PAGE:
Green Apple Day of Service: Six project ideas you can do in under 60 minutes

Published on: 
August 29, 2012
Rachel Gutter

The countdown has begun. One month from now on September 29, the Center for Green Schools at USGBC will host the first annual Green Apple Day of Service, an initiative to have volunteers around the world participate in small acts of service to improve their local school environments. Now that kids are back in school, projects are showing up on the map at a record pace. But one of the things we hear more and more as we get closer to the date is: “I really want to get involved, but I’m worried that there isn’t enough time.”

Typically, this response comes from your average super-mom, who is making lunch, surfing the Internet, watching the news and texting her husband all at the same time. Not enough time? Moms like this pull off greater undertakings on a daily basis.

So if you fall into that category of super-parent-with-great-intentions-and-not-enough-time, here are six projects that you can do on the Green Apple Day of Service in less than 60 minutes to improve the places where your children learn.

  1. Organize a scavenger hunt – Gather a few of your children’s friends and their parents, and make sure each person arrives on site with a digital camera or equipped phone. Have each team walk around your school grounds and take photographs of things that are good for people and the planet, and things that are harmful to people and the planet. Come back together to share your photos – perhaps even make a collage to present to your child’s class or the principal.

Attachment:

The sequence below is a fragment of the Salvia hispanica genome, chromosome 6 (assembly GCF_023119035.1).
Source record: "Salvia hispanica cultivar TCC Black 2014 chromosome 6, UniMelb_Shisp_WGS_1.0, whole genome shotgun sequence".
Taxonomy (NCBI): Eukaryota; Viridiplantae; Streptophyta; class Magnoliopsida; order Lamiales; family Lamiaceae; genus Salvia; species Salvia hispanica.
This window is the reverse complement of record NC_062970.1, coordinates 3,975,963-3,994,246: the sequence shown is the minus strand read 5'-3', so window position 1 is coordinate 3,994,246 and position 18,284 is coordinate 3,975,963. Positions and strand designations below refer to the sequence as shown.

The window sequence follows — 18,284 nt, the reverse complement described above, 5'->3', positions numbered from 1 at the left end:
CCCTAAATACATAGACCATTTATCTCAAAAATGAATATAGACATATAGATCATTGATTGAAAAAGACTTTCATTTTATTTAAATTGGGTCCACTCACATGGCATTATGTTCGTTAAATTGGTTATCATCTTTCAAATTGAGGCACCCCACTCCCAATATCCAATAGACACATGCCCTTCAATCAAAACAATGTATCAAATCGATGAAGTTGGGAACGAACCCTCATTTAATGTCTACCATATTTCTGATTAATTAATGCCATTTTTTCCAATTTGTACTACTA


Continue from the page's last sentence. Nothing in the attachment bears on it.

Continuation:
2. Host a coffee talk – Invite a small gathering of other parents to your house or the local coffee shop to discuss simple ways you can help schools become healthier, safer more efficient places for your kids to learn and play. Download our video beforehand and screen it at the event (it’s a crowd pleaser!)
  3. Clean up your schoolyard – grab some trash bags and have your child invite a few friends to join them in the schoolyard to pick up trash and other pieces of litter. Make it fun by setting it up as a competition to see who can find the most trash or clean up their area the fastest. Have small prizes to give away for a job well done.
  4. Make a video – have your children be the producers and instruct them make a creative and short video. Be sure that each of your actors holds a green apple and recites the phrase “I learn here and where I learn matters.” For examples of other kids doing this, you can watch our video.
  5. Collect supplies – host a book and school supply drive. Invite parents to bring surplus supplies like extra crayons, barely used notebooks, backpacks or lunch boxes that can be shared with teachers or other families who can put them to good use. What a great form of recycling!
  6. Decorate a recycling bin – find a large, sturdy old box or container. Set your kids up with some wrapping paper, glue, and if you dare, a little glitter. Help them to make a bold label that explains the materials that can be put in the box to be recycled. Donate it to your child’s classroom or the library.

Now that you have project ideas, don’t forget to add your event to our map! We need your help in making September 29 as successful as it can possibly be, and every little bit counts. For more information about how you can get involved, please visit

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